Plants may appear idle or passive to our eyes, but they are spectacularly busy, churning out a bewildering array of chemical signals that help them prosper in their environment. Some 20% of such chemicals are synthesized in a plant’s roots. Researchers have speculated that these organic molecules help regulate the distinctive microbial communities that surround roots in the soil, possibly selecting organisms that assist in plant growth or thwart pathogenic species. But scientists had yet to find direct evidence of such signaling.
Scientists now report that a small flowering mustard plant called Arabidopsis thaliana produces a swathe of previously-undiscovered chemicals belonging to a family of natural products called triterpenes (Science 2019, DOI: 10.1126/science.aau6389). About one-half of the microbes that are drawn to this plant’s roots are influenced by this chemical network, says Anne Osbourn, a plant biologist at the John Innes Center who co-led the work with Yang Bai, a plant biologist at the Chinese Academy of Science.
“The field has known that plant genotype influences root bacterial microbiome composition, but identifying the exact chemical mechanisms that drive these phenotypes is only beginning to be revealed,” says Sarah Lebeis, a plant microbiologist at the University of Tennessee, who was not involved in the work.
Osbourn’s team initially identified a group of genes that are expressed in the plant’s roots and that appeared to encode ecologically important metabolites. These genes, they found, encode three distinct metabolic pathways. One pathway synthesizes a triterpene the researchers called thalianin, another produces a compound they dubbed arabidin, and a third generates three triterpene fatty acid esters.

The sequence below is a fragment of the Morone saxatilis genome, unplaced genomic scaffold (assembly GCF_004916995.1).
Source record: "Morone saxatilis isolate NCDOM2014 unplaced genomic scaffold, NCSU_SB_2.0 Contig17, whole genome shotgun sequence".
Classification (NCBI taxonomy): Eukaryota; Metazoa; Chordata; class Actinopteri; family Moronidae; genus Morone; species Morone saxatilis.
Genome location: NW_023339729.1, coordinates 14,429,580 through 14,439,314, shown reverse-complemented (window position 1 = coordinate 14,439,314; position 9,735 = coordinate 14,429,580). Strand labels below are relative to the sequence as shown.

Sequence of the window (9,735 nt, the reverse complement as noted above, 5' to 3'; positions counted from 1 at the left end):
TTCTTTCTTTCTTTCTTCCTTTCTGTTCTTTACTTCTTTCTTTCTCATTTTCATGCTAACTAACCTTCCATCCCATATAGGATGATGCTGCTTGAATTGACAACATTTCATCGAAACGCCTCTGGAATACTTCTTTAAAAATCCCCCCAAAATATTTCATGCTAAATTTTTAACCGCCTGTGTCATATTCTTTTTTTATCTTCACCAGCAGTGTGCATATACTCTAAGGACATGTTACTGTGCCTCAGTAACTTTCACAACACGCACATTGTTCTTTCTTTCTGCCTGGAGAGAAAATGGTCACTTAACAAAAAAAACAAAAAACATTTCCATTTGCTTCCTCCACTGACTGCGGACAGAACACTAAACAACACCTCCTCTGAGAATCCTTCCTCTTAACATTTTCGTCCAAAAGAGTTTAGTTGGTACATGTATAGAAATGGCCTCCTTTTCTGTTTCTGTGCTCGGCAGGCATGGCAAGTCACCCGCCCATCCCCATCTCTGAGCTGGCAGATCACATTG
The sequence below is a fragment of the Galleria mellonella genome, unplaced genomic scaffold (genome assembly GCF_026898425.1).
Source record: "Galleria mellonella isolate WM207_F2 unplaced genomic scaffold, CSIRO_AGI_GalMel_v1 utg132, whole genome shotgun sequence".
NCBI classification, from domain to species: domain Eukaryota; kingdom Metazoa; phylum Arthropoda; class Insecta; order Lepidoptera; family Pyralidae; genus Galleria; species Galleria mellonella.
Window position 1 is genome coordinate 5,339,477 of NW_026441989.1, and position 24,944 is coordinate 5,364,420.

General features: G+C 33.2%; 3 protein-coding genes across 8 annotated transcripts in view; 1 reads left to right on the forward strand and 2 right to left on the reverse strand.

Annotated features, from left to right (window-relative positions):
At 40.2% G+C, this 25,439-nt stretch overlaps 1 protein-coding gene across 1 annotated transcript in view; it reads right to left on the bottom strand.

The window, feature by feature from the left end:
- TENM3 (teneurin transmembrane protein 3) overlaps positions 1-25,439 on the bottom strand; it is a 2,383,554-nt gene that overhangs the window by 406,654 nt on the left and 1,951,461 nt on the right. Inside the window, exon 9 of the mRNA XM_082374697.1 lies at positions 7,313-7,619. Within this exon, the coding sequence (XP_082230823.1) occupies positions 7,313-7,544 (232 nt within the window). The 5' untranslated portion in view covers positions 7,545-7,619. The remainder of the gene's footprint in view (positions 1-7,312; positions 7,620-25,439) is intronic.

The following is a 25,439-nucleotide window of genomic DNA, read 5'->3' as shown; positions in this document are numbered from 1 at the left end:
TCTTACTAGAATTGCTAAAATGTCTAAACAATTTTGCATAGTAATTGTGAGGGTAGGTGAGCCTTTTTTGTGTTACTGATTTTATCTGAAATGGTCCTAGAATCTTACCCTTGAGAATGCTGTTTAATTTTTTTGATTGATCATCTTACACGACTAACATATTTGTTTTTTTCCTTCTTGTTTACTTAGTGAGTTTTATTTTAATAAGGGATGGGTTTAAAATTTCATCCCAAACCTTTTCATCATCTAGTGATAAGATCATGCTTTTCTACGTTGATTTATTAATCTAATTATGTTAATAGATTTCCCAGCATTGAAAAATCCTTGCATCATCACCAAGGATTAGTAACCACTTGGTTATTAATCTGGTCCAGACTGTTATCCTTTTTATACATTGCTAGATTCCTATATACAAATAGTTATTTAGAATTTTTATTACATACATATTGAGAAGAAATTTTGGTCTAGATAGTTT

To investigate the function of these molecules, Bai, who studies how plants interact with soil microbes, planted Arabidopsis on a Beijing farm, along with mutant plants engineered to disrupt the synthesis of these five triterpenes. Then he and his lab used DNA sequencing to identify the microbes that had been attracted to the soil surrounding the different plants. “What he found was very surprising,” Osbourn says. “If Arabidopsis plants are blocked in their ability to make these root chemicals, they accumulate quite a different microbial community around the roots.”
Next, Osbourn’s lab synthesized some of the most abundant chemicals from the plants’ roots. They added these chemicals to microbes Bai’s team had isolated from near Arabidopsis roots, allowing the researchers to test the chemicals’ effects on the microbes directly in the lab. Some of the triterpenes inhibited the growth of certain microbes while other molecules promoted growth, mirroring the observations from the farm experiments. The researchers next plan to study the mechanism of the triterpene-microbe interactions in more detail to determine how exactly they affect growth.
The set of chemicals expressed by Arabidopsis are probably specific to the plant, almost like a fingerprint that attracts the specific line-up of microbes it needs, Osbourn says. By understanding how plants shape their microbial communities using such chemicals, researchers could extrapolate the findings to crop plants and perhaps devise ways to improve their health without fertilizers and pesticides.